'With Love, Mommie Dearest' - new book examines the cultural phenomenon of the classic film

  • by David-Elijah Nahmod
  • Tuesday April 30, 2024
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Author A. Ashley Hoff (photo: Instagram)
Author A. Ashley Hoff (photo: Instagram)

May 7 will see the publication of "With Love, Mommie Dearest: The Making of an Unintentional Camp Classic," a new book that tells the story of the making of, and the aftermath of the now legendary biopic in which movie queen Faye Dunaway played movie queen Joan Crawford. Author A. Ashley Hoff will appear at Fabulosa Books on Castro Street on publication day, where he will talk about the book with drag star Peaches Christ.

When Crawford died in 1977, she was considered an icon, Hollywood royalty. But the following year Crawford's legacy was forever tarnished when daughter Christina published "Mommie Dearest," a scathing memoir in which she chronicled the turbulent, abusive relationship she had with her adoptive mother.

The public was shocked, with some calling Christina an ungrateful child of privilege, while others stood behind Christina and supported her. The book captured the public's imagination and was a bestseller. A movie was inevitable.

Mara Hobel, Jeremy Scott Reinbolt and Faye Dunaway in a press still from the film 'Mommy Dearest' (photo: Paramount Pictures)  

Camp classic
"Mommie Dearest" the 1981 film, while a commercial success, was a critical bomb, with many in the audience laughing for all the wrong reasons. Christina, who had hoped the book and film would open the door to serious discussions about child abuse, found that she had created a camp classic, which, more than forty years later, retains a huge following among gay men.

In "With Love, Mommie Dearest," Hoff goes into great detail about the making of the film, and also delves into Joan and Christina's backstories. An obvious question might be, why is the film considered campy? Isn't the infamous wire hanger scene, in which Joan beats the young Christina with a hanger, really a disturbing portrait of a little girl being abused?

In an interview with the Bay Area Reporter, Hoff recalled first seeing the film on cable TV.

"What I saw on the small screen, with most of the campy moments edited out, looked more like a horror movie," Hoff said. "So I was always aware of the real issues at the heart of the story, child abuse and how to survive it."

Eventually Hoff got to see "Mommie Dearest" on the big screen, where he found it to be a decidedly different viewing experience.

"The small screen tends to camouflage the flaws," he said. "But on the big screen you can see every ludicrous detail of the shot of Faye-as-Joan holding the baby Christina and carrying her up the staircase, then turning at the landing towards the camera, and posing en tableau like a religious statue. It would be a fantastic image for the movie poster or a magazine pictorial, but on screen it just looks silly."

Cathartic cinema
Hoff explained why gay men are such a big part of the "Mommie Dearest" phenomenon. The gay male community loves old-time Hollywood glamour, and the film is quite lavishly produced. Aesthetically, what with the sumptuous ice palace that Joan and Christina lived in, along with the other period Hollywood settings, "Mommie Dearest" was produced on a grand scale in the old school Hollywood tradition. Today, everything would just get green-screened in. But there's another reason why the film continues to resonate with the community, according to Hoff.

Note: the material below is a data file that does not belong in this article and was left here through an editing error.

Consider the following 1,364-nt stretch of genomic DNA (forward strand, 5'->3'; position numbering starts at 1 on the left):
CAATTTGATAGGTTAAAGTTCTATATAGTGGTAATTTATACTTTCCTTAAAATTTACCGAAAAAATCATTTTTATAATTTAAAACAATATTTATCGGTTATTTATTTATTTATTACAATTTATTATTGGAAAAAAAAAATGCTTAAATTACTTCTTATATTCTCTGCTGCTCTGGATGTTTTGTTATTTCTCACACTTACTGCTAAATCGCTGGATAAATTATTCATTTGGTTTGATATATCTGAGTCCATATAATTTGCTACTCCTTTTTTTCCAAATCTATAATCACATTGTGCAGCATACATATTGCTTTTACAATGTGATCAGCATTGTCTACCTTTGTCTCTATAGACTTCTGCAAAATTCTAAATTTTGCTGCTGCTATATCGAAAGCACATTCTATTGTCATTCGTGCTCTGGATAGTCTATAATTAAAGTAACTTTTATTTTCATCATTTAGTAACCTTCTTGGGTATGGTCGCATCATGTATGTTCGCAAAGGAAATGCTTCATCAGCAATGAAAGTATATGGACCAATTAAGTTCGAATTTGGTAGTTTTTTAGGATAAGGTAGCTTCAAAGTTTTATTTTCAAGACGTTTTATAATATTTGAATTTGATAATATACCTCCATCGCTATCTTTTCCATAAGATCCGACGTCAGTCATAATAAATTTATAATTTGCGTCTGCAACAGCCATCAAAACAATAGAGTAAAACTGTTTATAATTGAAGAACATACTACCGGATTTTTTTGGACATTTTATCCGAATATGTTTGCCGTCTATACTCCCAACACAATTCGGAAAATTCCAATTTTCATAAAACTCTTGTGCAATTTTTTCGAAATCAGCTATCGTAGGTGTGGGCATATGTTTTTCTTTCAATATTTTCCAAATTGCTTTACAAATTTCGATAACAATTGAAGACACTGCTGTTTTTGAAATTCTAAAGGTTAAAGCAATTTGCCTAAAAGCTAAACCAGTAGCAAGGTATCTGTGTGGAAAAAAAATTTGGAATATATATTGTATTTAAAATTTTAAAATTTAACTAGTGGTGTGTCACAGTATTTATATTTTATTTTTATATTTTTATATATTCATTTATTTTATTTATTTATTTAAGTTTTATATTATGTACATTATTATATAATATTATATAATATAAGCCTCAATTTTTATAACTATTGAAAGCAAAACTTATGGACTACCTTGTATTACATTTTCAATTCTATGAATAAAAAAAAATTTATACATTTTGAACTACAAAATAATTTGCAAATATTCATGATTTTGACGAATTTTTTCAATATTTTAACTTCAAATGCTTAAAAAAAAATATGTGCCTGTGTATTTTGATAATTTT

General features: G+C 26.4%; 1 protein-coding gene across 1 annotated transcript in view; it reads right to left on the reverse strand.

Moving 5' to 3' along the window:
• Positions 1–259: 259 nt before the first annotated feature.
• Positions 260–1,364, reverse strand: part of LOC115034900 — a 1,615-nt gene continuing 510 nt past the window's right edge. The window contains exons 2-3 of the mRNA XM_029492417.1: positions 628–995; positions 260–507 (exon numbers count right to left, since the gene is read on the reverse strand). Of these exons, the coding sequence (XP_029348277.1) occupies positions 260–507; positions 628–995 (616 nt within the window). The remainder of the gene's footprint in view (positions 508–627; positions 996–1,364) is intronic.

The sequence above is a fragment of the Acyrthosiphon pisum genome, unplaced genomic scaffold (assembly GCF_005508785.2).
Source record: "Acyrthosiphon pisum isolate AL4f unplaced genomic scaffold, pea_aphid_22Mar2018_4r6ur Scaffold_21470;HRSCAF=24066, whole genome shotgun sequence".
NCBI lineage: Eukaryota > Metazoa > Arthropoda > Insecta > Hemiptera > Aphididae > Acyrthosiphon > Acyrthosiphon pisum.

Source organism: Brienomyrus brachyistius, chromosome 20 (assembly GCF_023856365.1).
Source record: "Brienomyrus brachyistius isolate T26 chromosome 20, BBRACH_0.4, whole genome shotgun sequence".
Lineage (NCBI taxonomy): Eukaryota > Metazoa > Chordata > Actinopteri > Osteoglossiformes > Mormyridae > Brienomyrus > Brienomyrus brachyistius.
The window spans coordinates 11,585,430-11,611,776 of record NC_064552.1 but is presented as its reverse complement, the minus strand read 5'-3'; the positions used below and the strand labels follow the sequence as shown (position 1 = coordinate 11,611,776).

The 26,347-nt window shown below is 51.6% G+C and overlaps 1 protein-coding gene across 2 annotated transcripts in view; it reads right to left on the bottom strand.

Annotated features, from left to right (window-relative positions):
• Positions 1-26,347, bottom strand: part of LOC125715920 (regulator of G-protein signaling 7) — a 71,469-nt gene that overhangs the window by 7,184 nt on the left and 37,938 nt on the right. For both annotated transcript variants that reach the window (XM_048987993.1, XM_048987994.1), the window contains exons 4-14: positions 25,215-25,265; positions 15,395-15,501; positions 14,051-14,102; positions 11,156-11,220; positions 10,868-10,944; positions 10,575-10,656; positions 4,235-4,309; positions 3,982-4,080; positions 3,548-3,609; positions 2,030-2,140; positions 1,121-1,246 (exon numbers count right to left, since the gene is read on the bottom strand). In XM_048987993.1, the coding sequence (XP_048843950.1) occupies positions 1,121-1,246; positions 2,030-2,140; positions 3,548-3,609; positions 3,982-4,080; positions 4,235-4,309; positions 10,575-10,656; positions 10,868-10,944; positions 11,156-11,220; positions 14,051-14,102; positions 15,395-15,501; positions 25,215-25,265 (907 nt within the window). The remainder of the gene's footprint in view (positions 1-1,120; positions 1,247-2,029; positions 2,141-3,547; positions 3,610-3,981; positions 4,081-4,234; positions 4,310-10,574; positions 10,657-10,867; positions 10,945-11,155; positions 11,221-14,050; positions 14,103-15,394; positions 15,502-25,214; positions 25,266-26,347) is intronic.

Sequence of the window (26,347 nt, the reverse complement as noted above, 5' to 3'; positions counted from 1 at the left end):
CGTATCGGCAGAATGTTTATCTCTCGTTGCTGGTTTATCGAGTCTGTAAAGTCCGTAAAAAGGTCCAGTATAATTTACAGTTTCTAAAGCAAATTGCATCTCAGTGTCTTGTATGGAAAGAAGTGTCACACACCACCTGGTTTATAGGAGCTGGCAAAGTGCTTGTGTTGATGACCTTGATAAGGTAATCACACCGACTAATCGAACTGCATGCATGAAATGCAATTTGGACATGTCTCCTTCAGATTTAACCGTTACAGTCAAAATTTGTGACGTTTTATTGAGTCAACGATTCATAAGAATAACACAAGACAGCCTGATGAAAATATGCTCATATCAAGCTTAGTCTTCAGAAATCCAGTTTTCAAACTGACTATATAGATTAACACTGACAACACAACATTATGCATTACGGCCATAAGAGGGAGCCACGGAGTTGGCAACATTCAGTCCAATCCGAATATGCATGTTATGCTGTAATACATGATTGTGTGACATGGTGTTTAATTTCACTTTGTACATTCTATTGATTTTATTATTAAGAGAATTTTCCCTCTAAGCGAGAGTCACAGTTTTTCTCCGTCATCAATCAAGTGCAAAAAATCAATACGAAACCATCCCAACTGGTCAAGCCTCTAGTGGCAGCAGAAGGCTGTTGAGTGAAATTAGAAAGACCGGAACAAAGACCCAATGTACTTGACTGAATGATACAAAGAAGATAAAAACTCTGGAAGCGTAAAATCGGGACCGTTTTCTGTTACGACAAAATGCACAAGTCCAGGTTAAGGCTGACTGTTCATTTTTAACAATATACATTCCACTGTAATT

"In a gross generalization, I would say that many LGBTQ people have experienced bullying or abuse in one form or another, so watching the movie becomes a therapeutic or cathartic exercise," he said.

Faye Dunaway and director Frank Perry in a press still from the film 'Mommy Dearest' (photo: Paramount Pictures)  

The book includes quotes from a number of people who worked on the film. Interviewees include Christina, various executives at Paramount Pictures, Mara Hobel, who played Christina as a child in the film, and Belita Moreno, who played Belinda Rosenberg, producer of an unnamed (in the film) soap opera on which Joan subbed for Christina in 1968. This is one of the more notorious incidents in Joan's later career, as the star was in her 60s, playing Christina's 28-year-old character. That soap, "The Secret Storm," is named in the book.

There are numerous quotes from Dunaway in the book, whom Hoff admitted that he never spoke to.

"Faye does not like discussing the movie, and it's easy to see why," he said. "As a method-trained actress, she put her all into the role as well as months of preparation, all to see it made into a big joke. She was very hurt by that, and understandably so."

Hoff's quotes from Dunaway come largely from interviews she gave upon the film's initial release, and from her 1995 memoir, "Looking for Gatsby."

Hoff added that when he was in touch with Christina, she reiterated her disappointment about the way the movie turned out. She felt that it could have been a serious exploration of the relationship between mother and child but instead turned into a melodrama that trivialized the subject.

"While I sent a copy of the unedited manuscript to Christina, I don't know if she read it," Hoff said. "But I'm also sending her a copy of the finished book, as a courtesy."

'With Love, Mommie Dearest: the Making of an Unintentional Camp Classic,' Chicago Review Press, paperback $19.95, Kindle $9.99, Audiobook $15.30 www.chicagoreviewpress.com

Author A. Ashley Hoff in conversation with Peaches Christ. May 7, 7pm, Fabulosa Books, 489 Castro St. www.fabulosabooks.com

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